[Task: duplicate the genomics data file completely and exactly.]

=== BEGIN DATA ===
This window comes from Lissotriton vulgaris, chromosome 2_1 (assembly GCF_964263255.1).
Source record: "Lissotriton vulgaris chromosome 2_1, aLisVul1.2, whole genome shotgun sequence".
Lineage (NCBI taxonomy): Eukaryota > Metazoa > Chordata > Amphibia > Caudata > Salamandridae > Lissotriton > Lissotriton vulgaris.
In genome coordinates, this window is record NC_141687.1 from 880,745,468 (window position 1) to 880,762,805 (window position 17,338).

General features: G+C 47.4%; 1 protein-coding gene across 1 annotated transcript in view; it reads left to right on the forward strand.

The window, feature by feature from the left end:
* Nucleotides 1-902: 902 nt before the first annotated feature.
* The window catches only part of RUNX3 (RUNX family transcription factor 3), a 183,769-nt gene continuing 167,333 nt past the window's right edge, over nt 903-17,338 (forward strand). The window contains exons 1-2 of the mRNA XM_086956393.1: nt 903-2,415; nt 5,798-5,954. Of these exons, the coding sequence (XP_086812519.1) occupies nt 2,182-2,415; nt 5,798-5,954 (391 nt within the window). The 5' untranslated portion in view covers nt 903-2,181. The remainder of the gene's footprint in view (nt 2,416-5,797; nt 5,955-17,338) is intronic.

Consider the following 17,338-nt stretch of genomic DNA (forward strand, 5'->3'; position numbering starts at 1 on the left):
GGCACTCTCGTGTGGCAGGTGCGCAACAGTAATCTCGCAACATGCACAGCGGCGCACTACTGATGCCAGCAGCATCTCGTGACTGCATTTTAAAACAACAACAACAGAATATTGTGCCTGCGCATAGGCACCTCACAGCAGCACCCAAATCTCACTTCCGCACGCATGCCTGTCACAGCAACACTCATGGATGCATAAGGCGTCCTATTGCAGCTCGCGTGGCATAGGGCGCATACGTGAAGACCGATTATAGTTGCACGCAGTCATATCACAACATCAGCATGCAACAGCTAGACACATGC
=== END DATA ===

This window comes from Lissotriton vulgaris, chromosome 2_1 (assembly GCF_964263255.1).
Source record: "Lissotriton vulgaris chromosome 2_1, aLisVul1.2, whole genome shotgun sequence".
Lineage (NCBI taxonomy): Eukaryota > Metazoa > Chordata > Amphibia > Caudata > Salamandridae > Lissotriton > Lissotriton vulgaris.
In genome coordinates, this window is record NC_141687.1 from 880,745,468 (window position 1) to 880,762,805 (window position 17,338).

General features: G+C 47.4%; 1 protein-coding gene across 1 annotated transcript in view; it reads left to right on the forward strand.

The window, feature by feature from the left end:
* Nucleotides 1-902: 902 nt before the first annotated feature.
* The window catches only part of RUNX3 (RUNX family transcription factor 3), a 183,769-nt gene continuing 167,333 nt past the window's right edge, over nt 903-17,338 (forward strand). The window contains exons 1-2 of the mRNA XM_086956393.1: nt 903-2,415; nt 5,798-5,954. Of these exons, the coding sequence (XP_086812519.1) occupies nt 2,182-2,415; nt 5,798-5,954 (391 nt within the window). The 5' untranslated portion in view covers nt 903-2,181. The remainder of the gene's footprint in view (nt 2,416-5,797; nt 5,955-17,338) is intronic.

Consider the following 17,338-nt stretch of genomic DNA (forward strand, 5'->3'; position numbering starts at 1 on the left):
GGCACTCTCGTGTGGCAGGTGCGCAACAGTAATCTCGCAACATGCACAGCGGCGCACTACTGATGCCAGCAGCATCTCGTGACTGCATTTTAAAACAACAACAACAGAATATTGTGCCTGCGCATAGGCACCTCACAGCAGCACCCAAATCTCACTTCCGCACGCATGCCTGTCACAGCAACACTCATGGATGCATAAGGCGTCCTATTGCAGCTCGCGTGGCATAGGGCGCATACGTGAAGACCGATTATAGTTGCACGCAGTCATATCACAACATCAGCATGCAACAGCTAGACACATGC